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How can I support (make an algorithm) for libgdx for supporting multiple screen resolution? I made my app work on HTC Tattoo using if statments with parameters like:

if (Gdx.input.getX()==40) {

What is a good algorithm for making this work on bigger screens? I tried this but without any result:

publis static int translatex() {
     float p = (float)Gdx.graphics.getHeight()*340;
     return (int) p*Gdx.input.getX();
}

340 is the base x (the x resolution on my phone) used by me on the HTC Tattoo. So.....how can I make a function for supporting big screens with absolute values. I don`t want to change the if-statements.

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2 Answers 2

up vote 14 down vote accepted

It's pretty easy. You basically build your entire program for your native resolution, but in everything dealing with positioning and texture sizing have something like this:

private void resize()
{
    float x = Gdx.graphics.getWidth();
    float y = Gdx.graphics.getHeight();

    float changeX = x / assumeX; //being your screen size that you're developing with
    float changeY = y / assumeY;

    position = new Vector2(position.x * changeX, position.y * changeY);
    width = startWidth * changeX;
    height = startHeight * changeY;
    bounds = new Vector2 (position.x, (Gdx.graphics.getHeight() - position.y) - height);

}

Basically what you're doing is taking every object generated and running it through something that increases/decreases depending on the change in the x/y values in your resolution. The further it is from the native, the bigger it will be. When checking of something is somewhere or putting something somewhere, always code it as your desired resolution but run it through a resize function before displaying it or letting it interact with the rest of your program.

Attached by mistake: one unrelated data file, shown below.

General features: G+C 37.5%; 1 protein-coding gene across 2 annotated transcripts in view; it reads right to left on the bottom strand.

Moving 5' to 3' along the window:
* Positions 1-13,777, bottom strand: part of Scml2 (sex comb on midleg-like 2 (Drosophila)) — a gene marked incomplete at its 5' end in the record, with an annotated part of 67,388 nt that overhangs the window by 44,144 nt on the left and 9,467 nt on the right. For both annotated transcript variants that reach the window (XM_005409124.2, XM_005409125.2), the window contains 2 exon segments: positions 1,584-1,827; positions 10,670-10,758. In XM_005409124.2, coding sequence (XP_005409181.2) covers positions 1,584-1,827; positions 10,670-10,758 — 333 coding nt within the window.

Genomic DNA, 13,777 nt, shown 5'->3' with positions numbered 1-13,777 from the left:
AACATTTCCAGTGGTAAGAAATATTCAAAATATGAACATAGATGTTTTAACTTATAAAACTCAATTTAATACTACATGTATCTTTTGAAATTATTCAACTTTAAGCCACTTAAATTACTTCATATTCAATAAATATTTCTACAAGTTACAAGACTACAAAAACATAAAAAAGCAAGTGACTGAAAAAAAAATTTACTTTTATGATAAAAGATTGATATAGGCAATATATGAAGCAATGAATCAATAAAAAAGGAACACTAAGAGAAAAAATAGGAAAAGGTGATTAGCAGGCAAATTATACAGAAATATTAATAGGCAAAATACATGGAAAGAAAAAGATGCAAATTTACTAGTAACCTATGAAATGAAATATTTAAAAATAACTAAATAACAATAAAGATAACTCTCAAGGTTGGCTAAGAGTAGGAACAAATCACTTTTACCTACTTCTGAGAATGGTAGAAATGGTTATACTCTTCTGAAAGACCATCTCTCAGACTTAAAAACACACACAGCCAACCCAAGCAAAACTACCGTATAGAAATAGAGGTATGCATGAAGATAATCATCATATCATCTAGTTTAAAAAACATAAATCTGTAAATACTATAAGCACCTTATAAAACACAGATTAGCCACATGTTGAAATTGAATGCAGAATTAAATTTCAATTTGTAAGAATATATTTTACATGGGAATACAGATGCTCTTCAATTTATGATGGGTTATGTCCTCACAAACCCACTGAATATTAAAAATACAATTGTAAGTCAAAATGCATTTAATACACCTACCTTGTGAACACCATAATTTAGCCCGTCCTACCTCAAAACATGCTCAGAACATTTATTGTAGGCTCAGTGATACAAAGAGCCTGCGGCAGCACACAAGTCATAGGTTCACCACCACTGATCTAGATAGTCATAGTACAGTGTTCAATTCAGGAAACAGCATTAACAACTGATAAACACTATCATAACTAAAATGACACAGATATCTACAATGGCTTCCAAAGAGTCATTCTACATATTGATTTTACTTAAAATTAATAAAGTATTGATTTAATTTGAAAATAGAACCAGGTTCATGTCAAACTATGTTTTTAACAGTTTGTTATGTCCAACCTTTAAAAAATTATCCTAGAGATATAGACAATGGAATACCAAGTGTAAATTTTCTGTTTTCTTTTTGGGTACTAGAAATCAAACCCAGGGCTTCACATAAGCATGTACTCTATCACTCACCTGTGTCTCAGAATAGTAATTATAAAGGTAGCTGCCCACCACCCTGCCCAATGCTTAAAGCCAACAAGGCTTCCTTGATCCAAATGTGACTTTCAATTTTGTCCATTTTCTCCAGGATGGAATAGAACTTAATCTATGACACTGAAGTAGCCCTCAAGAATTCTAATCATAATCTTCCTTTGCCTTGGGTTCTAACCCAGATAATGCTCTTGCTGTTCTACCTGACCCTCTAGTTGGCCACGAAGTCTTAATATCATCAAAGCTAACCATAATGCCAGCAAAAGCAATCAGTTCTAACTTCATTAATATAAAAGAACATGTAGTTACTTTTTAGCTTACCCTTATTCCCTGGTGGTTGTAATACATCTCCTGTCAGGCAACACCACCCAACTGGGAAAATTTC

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For an example of this implemented, refer to my StringBuild tutorial on the libgdx wiki. –  Remm May 14 '11 at 21:30
    
What is startWidth? And resize function have 2 parameters int width, int height, that startWidth is width? –  flix May 15 '11 at 8:48
    
start width/height will be the size of your texture natively before resizing. the new width and height are the increases in respect to the changeX and changeY. Bounds is merely a vector2 holding the opposite corner's position so you can easily know the bounds of the object. Call object to be created --> get all initial values such as position, width, height -> Convert them with the resize() function --> draw the texture onto screen. We keep startHeight and height separate in a case of using textureRegions, when you need to know the basic size of the texture so that you can stretch it properly –  Remm May 15 '11 at 15:35
    
Can you please put some code? I`m not a english native speaker. –  flix May 15 '11 at 19:06
    
I used this method to resize my image and it worked great! Thank you! Though I came across one problem. My images get resized, but when I call setRotation() later on, the image is rotated around it's old center point. Any ideas? –  Alex_Hyzer_Kenoyer Mar 14 '12 at 15:22
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See a more elegant solution at http://www.java-gaming.org/index.php?topic=25685.0 (also see Nate's comment to that solution).

Also, if you use scene2d, note that currently (libgdx 0.9.6) stage.setViewport method should have this functionality, but it doesn't really behave as one would expect.

Update: setViewPort was fixed, so this works just as expected.

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